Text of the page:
(NEW YORK) -- Marco Rubio was in good spirits Wednesday morning after the Twitter frenzy surrounding his quick drink of water during his response to President Obama’s State of the Union address Tuesday night.
“I needed water, what am I going to do” Rubio told ABC's George Stephanopoulos Wednesday morning on Good Morning America while pulling out a bottle of water and taking a sip. “God has a funny way of reminding us we’re human.”
The Republican senator from Florida took a more serious tone when responding to the president’s call for Congress to keep the government open and uphold the full faith and credit of the United States.
“What really threatens to shut down our government is the $16.5 trillion debt and no serious plan to deal with it, including last night when the president seems to believe we’re halfway to our goal of reducing our debt to an acceptable level,” Rubio said. “I mean no one is going to think that that is realistic when you start to look at the numbers. That’s the real threat to shutting down our government. No one here is talking about shutting down the government.”
Rubio had strong words for the president regarding the impending budget negotiations as lawmakers in Washington work to reach an agreement to avert the across the board spending cuts that are currently scheduled to go into effect on March 1.
“He actually came up with that,” Rubio said, referring to the upcoming cuts, known in Washington as the sequester. ”It originated in the White House, the idea of these automatic cuts that specifically hit defense and the military and now he’s going around saying that we have to get rid of them. We may, but don’t go around acting like you have nothing to do with it. It was your idea.”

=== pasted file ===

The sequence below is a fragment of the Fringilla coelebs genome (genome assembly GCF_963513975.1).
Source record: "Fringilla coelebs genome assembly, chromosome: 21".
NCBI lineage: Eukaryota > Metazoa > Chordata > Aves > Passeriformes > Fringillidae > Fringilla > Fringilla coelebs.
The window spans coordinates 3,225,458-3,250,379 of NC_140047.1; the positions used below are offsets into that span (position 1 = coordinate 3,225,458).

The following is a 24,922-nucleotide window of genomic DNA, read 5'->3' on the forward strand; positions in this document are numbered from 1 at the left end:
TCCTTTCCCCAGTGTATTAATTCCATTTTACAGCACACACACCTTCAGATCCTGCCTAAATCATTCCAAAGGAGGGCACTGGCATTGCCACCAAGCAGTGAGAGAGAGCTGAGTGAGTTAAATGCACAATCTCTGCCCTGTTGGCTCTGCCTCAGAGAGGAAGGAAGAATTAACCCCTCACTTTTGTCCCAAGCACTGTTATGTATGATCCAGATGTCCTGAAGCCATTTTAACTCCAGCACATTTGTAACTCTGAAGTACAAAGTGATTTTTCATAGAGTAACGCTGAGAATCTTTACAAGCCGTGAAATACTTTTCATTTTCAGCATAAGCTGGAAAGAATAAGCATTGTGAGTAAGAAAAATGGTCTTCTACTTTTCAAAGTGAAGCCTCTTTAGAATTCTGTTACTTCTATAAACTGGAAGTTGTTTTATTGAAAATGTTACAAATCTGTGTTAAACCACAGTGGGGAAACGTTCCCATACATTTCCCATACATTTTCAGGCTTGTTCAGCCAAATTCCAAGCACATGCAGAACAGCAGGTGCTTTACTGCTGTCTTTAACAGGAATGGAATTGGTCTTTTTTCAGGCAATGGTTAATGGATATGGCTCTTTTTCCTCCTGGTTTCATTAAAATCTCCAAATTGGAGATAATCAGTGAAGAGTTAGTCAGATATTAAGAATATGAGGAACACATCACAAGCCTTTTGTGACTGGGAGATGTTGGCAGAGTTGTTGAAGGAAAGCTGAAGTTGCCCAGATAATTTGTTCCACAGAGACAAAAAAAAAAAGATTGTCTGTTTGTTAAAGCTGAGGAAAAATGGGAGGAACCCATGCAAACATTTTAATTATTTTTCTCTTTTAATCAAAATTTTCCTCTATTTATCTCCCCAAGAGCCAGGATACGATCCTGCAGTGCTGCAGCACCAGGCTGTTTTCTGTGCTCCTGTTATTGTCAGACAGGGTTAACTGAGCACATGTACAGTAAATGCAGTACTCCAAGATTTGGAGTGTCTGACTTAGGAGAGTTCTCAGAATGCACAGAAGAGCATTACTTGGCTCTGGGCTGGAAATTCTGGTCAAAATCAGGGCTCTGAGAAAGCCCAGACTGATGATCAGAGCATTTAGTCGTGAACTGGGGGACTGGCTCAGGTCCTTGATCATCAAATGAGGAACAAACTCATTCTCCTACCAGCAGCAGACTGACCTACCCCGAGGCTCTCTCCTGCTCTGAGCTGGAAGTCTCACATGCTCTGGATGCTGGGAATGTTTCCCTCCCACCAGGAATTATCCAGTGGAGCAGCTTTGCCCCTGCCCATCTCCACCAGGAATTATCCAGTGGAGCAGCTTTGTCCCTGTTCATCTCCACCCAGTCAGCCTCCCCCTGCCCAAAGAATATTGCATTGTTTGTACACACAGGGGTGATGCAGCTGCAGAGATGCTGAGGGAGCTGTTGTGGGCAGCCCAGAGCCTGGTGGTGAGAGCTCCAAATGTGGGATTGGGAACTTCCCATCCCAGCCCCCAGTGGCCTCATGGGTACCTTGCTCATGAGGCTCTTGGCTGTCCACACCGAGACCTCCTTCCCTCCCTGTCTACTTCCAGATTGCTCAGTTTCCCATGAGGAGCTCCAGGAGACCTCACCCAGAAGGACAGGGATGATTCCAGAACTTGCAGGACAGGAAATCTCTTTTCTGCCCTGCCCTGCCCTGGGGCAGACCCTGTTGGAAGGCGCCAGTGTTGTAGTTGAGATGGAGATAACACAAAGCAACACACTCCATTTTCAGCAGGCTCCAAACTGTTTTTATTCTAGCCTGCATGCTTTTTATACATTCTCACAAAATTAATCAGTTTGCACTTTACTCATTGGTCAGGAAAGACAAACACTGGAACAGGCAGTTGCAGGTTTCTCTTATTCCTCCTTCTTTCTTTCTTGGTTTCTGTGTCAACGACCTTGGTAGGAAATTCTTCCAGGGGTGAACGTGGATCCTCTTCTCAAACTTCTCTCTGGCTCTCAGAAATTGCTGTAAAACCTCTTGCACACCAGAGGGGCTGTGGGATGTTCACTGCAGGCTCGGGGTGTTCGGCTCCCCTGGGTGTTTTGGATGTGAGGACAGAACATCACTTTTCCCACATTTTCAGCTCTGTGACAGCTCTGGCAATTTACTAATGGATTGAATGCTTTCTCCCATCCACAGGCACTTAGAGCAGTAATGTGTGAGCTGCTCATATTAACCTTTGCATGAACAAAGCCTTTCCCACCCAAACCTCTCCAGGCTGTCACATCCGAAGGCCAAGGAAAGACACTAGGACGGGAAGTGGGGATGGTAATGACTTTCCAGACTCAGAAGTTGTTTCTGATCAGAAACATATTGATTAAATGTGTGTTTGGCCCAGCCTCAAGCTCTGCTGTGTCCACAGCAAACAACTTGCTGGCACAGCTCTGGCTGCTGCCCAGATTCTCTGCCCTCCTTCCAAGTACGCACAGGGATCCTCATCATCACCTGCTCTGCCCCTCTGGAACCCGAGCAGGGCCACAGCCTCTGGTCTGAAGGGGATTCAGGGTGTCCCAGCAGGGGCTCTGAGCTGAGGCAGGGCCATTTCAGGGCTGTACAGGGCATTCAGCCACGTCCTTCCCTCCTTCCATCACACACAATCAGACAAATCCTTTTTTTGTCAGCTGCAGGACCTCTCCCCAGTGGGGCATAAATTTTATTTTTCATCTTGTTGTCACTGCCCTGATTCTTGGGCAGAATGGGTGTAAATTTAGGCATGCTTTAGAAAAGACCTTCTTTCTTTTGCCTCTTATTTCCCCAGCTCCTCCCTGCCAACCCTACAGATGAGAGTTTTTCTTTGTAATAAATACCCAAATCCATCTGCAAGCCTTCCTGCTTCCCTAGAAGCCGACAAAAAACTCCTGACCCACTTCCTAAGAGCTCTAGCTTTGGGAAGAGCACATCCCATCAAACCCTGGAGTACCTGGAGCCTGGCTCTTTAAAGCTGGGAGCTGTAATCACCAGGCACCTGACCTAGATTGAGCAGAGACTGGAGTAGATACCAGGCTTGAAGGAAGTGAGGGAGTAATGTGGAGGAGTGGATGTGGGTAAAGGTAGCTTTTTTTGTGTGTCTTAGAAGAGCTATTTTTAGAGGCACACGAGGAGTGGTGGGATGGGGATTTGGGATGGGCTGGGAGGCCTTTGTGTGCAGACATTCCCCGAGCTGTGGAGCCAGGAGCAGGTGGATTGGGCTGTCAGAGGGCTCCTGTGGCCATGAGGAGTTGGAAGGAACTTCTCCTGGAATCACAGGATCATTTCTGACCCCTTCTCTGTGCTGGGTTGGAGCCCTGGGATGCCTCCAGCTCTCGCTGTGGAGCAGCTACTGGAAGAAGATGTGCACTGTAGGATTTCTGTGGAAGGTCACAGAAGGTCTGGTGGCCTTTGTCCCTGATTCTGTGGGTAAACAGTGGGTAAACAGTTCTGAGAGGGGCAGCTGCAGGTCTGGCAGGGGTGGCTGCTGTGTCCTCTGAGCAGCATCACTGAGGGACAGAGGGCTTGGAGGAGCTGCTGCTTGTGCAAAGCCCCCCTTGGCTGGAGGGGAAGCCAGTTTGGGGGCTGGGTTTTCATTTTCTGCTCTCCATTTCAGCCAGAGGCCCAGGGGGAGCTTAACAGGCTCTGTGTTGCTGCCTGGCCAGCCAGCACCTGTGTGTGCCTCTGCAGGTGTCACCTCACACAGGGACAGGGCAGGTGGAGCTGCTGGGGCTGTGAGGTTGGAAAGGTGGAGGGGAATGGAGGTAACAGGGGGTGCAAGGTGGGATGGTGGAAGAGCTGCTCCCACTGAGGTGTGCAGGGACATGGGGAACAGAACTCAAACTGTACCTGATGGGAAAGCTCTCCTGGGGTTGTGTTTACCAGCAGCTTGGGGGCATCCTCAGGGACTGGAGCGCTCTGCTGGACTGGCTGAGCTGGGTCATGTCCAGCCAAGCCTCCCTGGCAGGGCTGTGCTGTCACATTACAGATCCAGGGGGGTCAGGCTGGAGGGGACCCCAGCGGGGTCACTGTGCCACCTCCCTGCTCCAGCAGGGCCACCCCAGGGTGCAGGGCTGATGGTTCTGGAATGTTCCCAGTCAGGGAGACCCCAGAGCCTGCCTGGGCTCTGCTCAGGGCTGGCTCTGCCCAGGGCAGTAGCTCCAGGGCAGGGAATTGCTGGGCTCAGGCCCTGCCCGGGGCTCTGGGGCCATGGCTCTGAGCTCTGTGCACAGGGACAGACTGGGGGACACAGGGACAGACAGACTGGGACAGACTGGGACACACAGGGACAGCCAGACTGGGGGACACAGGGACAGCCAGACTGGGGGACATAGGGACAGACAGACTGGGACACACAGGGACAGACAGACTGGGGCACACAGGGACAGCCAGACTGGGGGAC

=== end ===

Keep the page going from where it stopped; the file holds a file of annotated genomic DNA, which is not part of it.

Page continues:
In an interview Wednesday morning, Rubio also reiterated his commitment to passing a comprehensive, bipartisan immigration reform deal that includes a path to citizenship, something both he and the president addressed Tuesday night in their respective speeches.
“I’m part of that work group and we laid out our principles and I remain committed to those principles. That’s what we’re working on,” Rubio said. ”We’re working on turning those principles into a bill people can support.”
“One of those principles is that ultimately it’s not good for America to have 11 million people who will never have a chance to become fully invested in the American dream,” Rubio said. “There’s going to have to have be a process to get there. They’re going to have to have a work permit first and the right to ultimately earn a green card and obviously once you have a green card you’re five years away from being a citizen.”
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